We recently met a man on an airplane who proudly informed us, "Spanking worked for my grandparents, was used on me by my parents, and I am upholding the family tradition. What worked for them will work for me."
What this young parent doesn't grasp is that spanking did not work for any of the generations he mentioned. It failed miserably to show children a model other than "might makes right." It failed to produce grownups who felt no need to hit their own children. It failed to create adults who were skilled enough at parenting not to have to resort to physical punishment. In each generation spanking failed to help children grow into the type of parent this world so desperately needs, one who models a respect for human dignity even in the midst of holding children accountable for their actions. It failed to break the chain of unskilled parenting.
Do you want to create something new for yourself as a parent and for your children? If so, it is important to pay attention to your thoughts. Perhaps this is the time to discard some of those old, dysfunctional thoughts and turn them in for new, more helpful ones. Consider the following suggestions.
If you have been thinking your job is to insist that children follow an outside authority and learn to obey, consider changing your thoughts to thinking your job is to help children develop their own inner authority.
Do you think the most important part of what just happened with your children is what you do about what just happened with your children? If so, why not alter that thought? Think instead that the most important part of what just happened with your children is how you choose to be in response to what just happened.
Do you think judgmental thoughts about mistakes your children make, seeing mistakes as bad and as behavior to be avoided? If so, 2009 could become the year to think of mistakes as learning experiences and opportunities for teaching.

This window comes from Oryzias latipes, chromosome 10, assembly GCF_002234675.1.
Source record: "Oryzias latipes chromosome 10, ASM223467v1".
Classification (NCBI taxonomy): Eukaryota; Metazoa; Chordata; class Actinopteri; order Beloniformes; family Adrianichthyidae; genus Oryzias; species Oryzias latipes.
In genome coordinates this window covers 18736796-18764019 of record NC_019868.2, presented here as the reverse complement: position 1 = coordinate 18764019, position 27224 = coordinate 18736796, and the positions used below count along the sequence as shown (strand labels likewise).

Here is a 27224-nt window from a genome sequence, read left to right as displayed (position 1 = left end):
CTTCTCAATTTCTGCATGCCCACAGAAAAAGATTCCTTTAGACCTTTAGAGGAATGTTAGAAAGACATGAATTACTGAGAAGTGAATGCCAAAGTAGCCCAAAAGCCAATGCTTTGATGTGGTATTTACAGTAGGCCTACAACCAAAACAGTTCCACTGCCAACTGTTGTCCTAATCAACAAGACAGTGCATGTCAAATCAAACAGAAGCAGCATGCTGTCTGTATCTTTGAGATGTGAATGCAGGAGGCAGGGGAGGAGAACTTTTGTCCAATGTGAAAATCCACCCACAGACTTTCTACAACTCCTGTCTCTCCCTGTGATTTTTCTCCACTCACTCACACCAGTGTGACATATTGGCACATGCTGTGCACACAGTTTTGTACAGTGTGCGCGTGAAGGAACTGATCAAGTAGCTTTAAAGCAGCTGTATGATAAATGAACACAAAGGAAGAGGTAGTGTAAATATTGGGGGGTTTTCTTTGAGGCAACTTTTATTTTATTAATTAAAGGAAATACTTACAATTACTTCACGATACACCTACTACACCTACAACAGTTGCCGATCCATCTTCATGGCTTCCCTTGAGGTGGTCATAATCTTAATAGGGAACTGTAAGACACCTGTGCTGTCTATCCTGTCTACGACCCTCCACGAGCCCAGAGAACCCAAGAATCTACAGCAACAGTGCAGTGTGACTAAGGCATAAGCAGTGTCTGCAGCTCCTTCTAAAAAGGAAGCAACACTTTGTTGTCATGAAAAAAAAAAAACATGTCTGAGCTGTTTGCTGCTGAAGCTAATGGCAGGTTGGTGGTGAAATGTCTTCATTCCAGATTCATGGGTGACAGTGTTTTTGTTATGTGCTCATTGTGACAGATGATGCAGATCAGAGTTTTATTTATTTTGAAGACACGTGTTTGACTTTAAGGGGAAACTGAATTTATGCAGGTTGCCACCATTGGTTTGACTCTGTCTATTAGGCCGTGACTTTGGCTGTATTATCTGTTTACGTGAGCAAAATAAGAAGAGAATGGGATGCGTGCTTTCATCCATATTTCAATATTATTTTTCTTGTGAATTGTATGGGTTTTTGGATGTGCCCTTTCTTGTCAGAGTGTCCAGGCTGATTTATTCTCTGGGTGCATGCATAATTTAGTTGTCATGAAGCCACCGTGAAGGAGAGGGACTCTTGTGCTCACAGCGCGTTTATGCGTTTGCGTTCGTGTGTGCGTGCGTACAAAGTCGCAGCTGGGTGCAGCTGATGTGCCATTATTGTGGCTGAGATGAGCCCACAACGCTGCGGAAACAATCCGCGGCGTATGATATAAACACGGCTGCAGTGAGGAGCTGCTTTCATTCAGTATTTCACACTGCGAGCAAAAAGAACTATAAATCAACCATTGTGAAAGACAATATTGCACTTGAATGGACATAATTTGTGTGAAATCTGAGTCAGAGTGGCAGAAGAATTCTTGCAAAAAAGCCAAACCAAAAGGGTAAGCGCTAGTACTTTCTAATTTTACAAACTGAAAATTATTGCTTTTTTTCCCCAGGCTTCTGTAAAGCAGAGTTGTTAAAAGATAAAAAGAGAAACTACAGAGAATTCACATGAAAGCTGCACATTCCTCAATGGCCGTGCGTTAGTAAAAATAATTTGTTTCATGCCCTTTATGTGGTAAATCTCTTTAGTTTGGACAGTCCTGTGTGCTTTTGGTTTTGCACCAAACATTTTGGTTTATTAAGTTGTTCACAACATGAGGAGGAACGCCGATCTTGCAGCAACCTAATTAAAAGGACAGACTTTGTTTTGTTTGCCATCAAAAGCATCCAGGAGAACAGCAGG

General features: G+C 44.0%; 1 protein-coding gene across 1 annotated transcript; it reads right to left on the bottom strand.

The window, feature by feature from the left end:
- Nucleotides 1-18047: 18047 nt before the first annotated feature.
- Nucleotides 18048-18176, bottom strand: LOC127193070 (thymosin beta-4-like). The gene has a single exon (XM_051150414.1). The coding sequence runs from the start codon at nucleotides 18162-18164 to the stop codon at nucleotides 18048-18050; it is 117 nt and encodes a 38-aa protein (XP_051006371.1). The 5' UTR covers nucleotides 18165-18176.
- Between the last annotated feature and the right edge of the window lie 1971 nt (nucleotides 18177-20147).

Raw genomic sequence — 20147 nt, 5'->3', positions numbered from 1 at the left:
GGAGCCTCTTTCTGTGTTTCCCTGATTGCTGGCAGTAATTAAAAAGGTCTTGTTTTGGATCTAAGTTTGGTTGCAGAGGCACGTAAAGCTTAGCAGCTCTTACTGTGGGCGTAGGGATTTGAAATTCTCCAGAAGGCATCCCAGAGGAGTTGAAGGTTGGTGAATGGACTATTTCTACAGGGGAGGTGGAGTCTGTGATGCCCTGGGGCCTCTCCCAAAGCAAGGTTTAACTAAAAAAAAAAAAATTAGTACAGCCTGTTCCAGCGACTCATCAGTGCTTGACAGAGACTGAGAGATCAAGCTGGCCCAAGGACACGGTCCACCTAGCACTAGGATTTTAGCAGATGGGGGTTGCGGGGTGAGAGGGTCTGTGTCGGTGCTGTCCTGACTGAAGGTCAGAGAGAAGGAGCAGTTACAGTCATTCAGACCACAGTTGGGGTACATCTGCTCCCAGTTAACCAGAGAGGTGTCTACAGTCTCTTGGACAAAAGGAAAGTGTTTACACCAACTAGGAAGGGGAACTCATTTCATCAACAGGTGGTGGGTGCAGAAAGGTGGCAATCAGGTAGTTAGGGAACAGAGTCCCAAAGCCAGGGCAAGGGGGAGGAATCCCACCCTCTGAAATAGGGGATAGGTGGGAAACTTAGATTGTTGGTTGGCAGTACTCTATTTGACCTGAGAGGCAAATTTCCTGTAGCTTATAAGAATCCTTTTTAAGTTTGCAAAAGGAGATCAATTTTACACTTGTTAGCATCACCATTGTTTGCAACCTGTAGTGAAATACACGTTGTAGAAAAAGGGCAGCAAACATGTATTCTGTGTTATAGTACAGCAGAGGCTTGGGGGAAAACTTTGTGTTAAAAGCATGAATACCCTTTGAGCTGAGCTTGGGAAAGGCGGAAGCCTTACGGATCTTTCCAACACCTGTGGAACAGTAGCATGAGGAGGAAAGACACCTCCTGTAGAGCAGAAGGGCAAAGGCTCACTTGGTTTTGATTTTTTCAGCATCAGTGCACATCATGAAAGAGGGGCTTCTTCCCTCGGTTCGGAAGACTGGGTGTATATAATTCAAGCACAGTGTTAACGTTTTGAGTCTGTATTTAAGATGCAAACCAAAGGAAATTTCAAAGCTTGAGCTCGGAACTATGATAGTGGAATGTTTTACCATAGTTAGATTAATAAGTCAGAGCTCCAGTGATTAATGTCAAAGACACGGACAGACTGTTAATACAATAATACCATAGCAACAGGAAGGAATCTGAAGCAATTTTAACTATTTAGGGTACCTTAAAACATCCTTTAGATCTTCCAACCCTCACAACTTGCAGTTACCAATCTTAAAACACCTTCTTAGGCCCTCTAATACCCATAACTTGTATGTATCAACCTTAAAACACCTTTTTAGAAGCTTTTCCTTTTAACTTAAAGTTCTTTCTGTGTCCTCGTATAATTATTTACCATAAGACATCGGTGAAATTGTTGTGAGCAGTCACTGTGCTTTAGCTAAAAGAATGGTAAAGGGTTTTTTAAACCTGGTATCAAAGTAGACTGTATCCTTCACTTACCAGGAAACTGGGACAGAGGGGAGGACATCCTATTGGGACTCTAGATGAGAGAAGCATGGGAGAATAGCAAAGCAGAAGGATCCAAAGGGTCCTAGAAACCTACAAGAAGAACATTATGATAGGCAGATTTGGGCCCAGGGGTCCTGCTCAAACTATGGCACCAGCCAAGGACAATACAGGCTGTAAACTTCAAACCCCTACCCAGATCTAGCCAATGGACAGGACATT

If your thoughts reveal a demand that your children think, feel, and act the way you do, rethink that traditional parenting position. Take an uncommon parenting approach by thinking thoughts that recognize that your children are different from you, and encourage them to become their own person.
A thought system that continually looks for your children to improve can be altered to one that helps you look inward to examine your own beliefs, skills, and attitudes about parenting. By altering your thinking, you can come to believe that in order to raise children who grow up to be like no one else, you have to first raise yourself by working to raise your consciousness so you can parent like no one else.
Do you think it is your job as a parent to fill your children up with goodness? Think instead, in 2009, that your real job is to find the goodness in your children that already exists and allow it to emerge.
The important change you are looking for may well be a change emanating from deep within yourself. Remember, you can think whatever thoughts you want about the sacred role of parenting. And you can believe whatever you want to believe. Choose carefully, because what you think and believe you will create as true for yourself.
Chick Moorman and Thomas Haller are the authors of The 10 Commitments: Parenting with Purpose. They also publish a FREE email newsletter for parents and another for educators. Subscribe to them when you visit, www.chickmoorman.com or www.thomashaller.com. Chick Moorman and Thomas Haller are two of the world’s foremost authorities on raising responsible, caring, confident children. For more information about how they can help you or your group meet your parenting needs, visit their websites today.